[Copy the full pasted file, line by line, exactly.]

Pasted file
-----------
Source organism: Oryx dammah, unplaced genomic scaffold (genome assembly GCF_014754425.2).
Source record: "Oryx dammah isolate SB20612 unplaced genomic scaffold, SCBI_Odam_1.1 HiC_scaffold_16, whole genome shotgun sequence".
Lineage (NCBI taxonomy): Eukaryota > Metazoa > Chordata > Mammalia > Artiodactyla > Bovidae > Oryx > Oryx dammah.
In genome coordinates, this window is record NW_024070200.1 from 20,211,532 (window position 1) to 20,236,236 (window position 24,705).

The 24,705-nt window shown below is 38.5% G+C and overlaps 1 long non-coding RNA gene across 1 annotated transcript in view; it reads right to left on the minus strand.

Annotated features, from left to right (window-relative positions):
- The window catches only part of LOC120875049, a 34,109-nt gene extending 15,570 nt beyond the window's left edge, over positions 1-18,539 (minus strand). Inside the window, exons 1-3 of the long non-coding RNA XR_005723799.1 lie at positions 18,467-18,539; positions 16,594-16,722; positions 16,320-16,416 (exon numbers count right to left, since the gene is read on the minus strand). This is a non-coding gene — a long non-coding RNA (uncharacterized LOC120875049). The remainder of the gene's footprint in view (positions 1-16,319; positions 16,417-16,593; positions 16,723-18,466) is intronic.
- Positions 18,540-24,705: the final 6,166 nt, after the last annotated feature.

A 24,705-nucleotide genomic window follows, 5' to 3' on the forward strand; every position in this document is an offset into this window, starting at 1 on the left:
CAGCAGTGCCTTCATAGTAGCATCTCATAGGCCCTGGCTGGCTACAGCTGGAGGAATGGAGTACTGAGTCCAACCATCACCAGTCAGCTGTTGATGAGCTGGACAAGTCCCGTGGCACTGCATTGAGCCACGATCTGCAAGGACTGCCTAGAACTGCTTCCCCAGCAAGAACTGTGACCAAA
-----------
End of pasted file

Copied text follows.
Source organism: Oryx dammah, unplaced genomic scaffold (genome assembly GCF_014754425.2).
Source record: "Oryx dammah isolate SB20612 unplaced genomic scaffold, SCBI_Odam_1.1 HiC_scaffold_16, whole genome shotgun sequence".
Lineage (NCBI taxonomy): Eukaryota > Metazoa > Chordata > Mammalia > Artiodactyla > Bovidae > Oryx > Oryx dammah.
In genome coordinates, this window is record NW_024070200.1 from 20,211,532 (window position 1) to 20,236,236 (window position 24,705).

The 24,705-nt window shown below is 38.5% G+C and overlaps 1 long non-coding RNA gene across 1 annotated transcript in view; it reads right to left on the minus strand.

Annotated features, from left to right (window-relative positions):
- The window catches only part of LOC120875049, a 34,109-nt gene extending 15,570 nt beyond the window's left edge, over positions 1-18,539 (minus strand). Inside the window, exons 1-3 of the long non-coding RNA XR_005723799.1 lie at positions 18,467-18,539; positions 16,594-16,722; positions 16,320-16,416 (exon numbers count right to left, since the gene is read on the minus strand). This is a non-coding gene — a long non-coding RNA (uncharacterized LOC120875049). The remainder of the gene's footprint in view (positions 1-16,319; positions 16,417-16,593; positions 16,723-18,466) is intronic.
- Positions 18,540-24,705: the final 6,166 nt, after the last annotated feature.

A 24,705-nucleotide genomic window follows, 5' to 3' on the forward strand; every position in this document is an offset into this window, starting at 1 on the left:
CAGCAGTGCCTTCATAGTAGCATCTCATAGGCCCTGGCTGGCTACAGCTGGAGGAATGGAGTACTGAGTCCAACCATCACCAGTCAGCTGTTGATGAGCTGGACAAGTCCCGTGGCACTGCATTGAGCCACGATCTGCAAGGACTGCCTAGAACTGCTTCCCCAGCAAGAACTGTGACCAAA